Rating Manual section 6 part 3: valuation of all property classes

Section 280: cold stores

This publication is intended for Valuation Officers. It may contain links to internal resources that are not available through this version.

1. Co-ordination

Cold stores are subject to co-ordination as outlined in the relevant Practice Note to this Section.

2. Description

2.1 General

The number of cold stores has increased significantly in recent years. The increase in home ownership of freezers has given added impetus to the frozen food market. This, combined with the method of distribution of large retail outlets and supermarkets has resulted in a healthy demand throughout the country for this type of unit. For updated state of the industry reports see the relevant Practice Note to this Section.

Cold stores are generally of 2 types.

a. Purpose built cold stores. The most modern stores are usually simple steel framed buildings clad in corrugated asbestos, corrugated aluminium sheeting, or more recently profiled steel plastic coated cladding and using polystyrene or urethane as an insulating material. From information now available it is clear that large cold stores can be built at costs below those constructed of traditional materials. Older cold stores were usually constructed on the framed principle in either ferro-concrete or steel, the brickwork infilling of hardbrick to reduce water soakage and frost damage. A wide variety of insulating materials was used including cork granules, cork slabs, glass wool and onozote.

b. Adapted cold stores, usually from a warehouse or similar, where the degree of adaption can vary considerably. A good conversion may be comparable with purpose-built accommodation, but some have disadvantages of which account must be taken.

2.2 Physical characteristics

2.2.1 Main user categories

Cold stores are of 2 main user categories:

a. they may be used in a manner similar to ordinary warehousing. In this case the store will tend to comprise a number of chambers, probably operating at different temperatures to accommodate various classes of goods. Great importance is attached to the design of such stores so as to achieve maximum efficiency and to prevent contamination of one class of goods by another.

b. those designed for use by an individual occupier for storage purposes in connection with his own trade or business. This category will usually comprise fewer chambers, perhaps only one, designed to accommodate a more limited variety of goods.

2.2.2 Physical features

The following matters are of interest in the valuation of cold stores:-

a. A supply of water should be available, the cheaper the better.

b. The ground should be suitable to receive the foundations and it is important that the ground should be free from surface water. Cases have been reported of serious defects brought about by “frost heave” caused through failure of the electric mat which is used where the floor of the cold store is in direct contact with the ground. Alternative methods of construction provide either an air space between the ground and the floor of the ` building or warm air ducting in the floor.

c. Where the store is designed to have different chambers at different temperatures it is necessary to have internal insulation between floors and walls in addition to the main external insulation. The thickness of this insulation must be balanced against the capacity of the plant as there is a limit beyond which it is no longer worthwhile to increase the thickness of insulation as a small increase in the capacity of the plant would compensate for temperature losses. The insulation should be firmly fixed to the walls and protected by dunnage rails so that goods cannot be stored right up to the wall.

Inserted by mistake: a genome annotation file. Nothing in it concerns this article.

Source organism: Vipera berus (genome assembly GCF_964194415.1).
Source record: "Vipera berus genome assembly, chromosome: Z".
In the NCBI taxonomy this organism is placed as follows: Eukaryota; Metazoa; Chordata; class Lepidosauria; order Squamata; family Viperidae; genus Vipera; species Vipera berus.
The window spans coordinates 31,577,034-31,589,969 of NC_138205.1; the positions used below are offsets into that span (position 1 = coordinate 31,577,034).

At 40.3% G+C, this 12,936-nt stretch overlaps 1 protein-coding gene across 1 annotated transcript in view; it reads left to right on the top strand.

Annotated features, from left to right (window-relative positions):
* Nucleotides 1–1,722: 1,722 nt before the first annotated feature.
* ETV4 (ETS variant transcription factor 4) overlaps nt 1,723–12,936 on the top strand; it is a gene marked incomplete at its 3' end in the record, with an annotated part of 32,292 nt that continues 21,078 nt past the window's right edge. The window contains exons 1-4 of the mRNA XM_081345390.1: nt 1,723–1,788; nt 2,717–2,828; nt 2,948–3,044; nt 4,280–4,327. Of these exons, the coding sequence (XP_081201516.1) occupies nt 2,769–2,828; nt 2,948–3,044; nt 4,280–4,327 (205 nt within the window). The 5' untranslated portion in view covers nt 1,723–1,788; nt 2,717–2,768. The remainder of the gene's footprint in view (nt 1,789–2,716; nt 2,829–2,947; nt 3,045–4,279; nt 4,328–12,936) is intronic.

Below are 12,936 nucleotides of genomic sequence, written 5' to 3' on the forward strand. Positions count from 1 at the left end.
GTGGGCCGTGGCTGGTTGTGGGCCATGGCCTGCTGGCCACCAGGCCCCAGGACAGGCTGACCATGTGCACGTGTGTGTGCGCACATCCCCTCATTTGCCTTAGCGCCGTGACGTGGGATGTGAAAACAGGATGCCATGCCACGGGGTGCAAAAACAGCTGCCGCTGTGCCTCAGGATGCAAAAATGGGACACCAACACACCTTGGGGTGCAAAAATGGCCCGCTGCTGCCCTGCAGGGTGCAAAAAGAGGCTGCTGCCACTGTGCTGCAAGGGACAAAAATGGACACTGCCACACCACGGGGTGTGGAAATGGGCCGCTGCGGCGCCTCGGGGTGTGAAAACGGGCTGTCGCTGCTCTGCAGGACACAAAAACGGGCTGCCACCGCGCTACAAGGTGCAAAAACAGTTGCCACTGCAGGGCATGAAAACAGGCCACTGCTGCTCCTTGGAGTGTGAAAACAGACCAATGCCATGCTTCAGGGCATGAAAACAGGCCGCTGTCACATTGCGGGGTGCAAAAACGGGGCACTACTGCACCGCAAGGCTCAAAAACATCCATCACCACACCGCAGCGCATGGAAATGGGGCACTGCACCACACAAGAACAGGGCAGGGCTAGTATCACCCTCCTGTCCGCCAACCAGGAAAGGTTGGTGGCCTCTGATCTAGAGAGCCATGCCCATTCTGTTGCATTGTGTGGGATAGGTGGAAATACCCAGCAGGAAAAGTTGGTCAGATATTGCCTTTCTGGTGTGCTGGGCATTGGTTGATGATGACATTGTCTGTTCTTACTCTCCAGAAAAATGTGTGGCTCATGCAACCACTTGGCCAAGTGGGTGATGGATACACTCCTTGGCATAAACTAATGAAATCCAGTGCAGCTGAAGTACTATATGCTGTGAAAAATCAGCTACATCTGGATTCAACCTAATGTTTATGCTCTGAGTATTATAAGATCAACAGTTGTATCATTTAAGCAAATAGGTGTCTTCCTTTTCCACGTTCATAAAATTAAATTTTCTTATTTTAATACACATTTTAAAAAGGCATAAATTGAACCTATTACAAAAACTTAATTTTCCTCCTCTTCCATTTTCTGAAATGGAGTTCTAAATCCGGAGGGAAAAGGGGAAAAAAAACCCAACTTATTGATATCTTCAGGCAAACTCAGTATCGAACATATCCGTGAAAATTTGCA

d. Each chamber is provided with an airtight door and an airlock is sometimes provided to the main handling space. When chamber doors are open the circulation of air is minimised by a hanging sheet or, better, by a curtain of refrigerated air.

e. Multi-storey buildings are inevitable where site area is limited and in these buildings a floor height of 2.5m is usual. Lifts are essential in multi-storey premises and should preferably be totally enclosed and discharged into the handling space and not directly into the cold stores so that the movement of the lift does not force air circulation through the chambers.

2.2.3 Methods of refrigeration and cooling

There are two main types of refrigerating machines, namely those where the refrigerant is compressed and absorption machines where refrigeration is effected by heating the refrigerant.

The mechanical compression machine is almost universally employed for cold storage purposes and the majority of plant is electrically driven.

Cooling of the chambers can be effected in four main ways although it is not uncommon to find a combination of these methods all in one cold store-

a. by direct expansion piping where the refrigerant expands through a regulating valve into a coil of pipes contained in the chamber itself;

b. by brine circulation. In this method brine is cooled by means of direct expansion coils and is then pumped to coils in the cold chambers;

c. by air circulation whereby air is pumped through direct expansion coils which are fitted with a brine sparge to the various chambers through trunking;

d. liquid recirculation system. This is an extension of the direct expansion system but provides for more flexible operation. There are cooling coils in the chambers as for brine or direct expansion systems.

Although the above summarises the main methods, variations may be found such as each chamber being provided with its own refrigerating unit which is cooled by brine circulation, the air in the chamber being continually recirculated through this unit.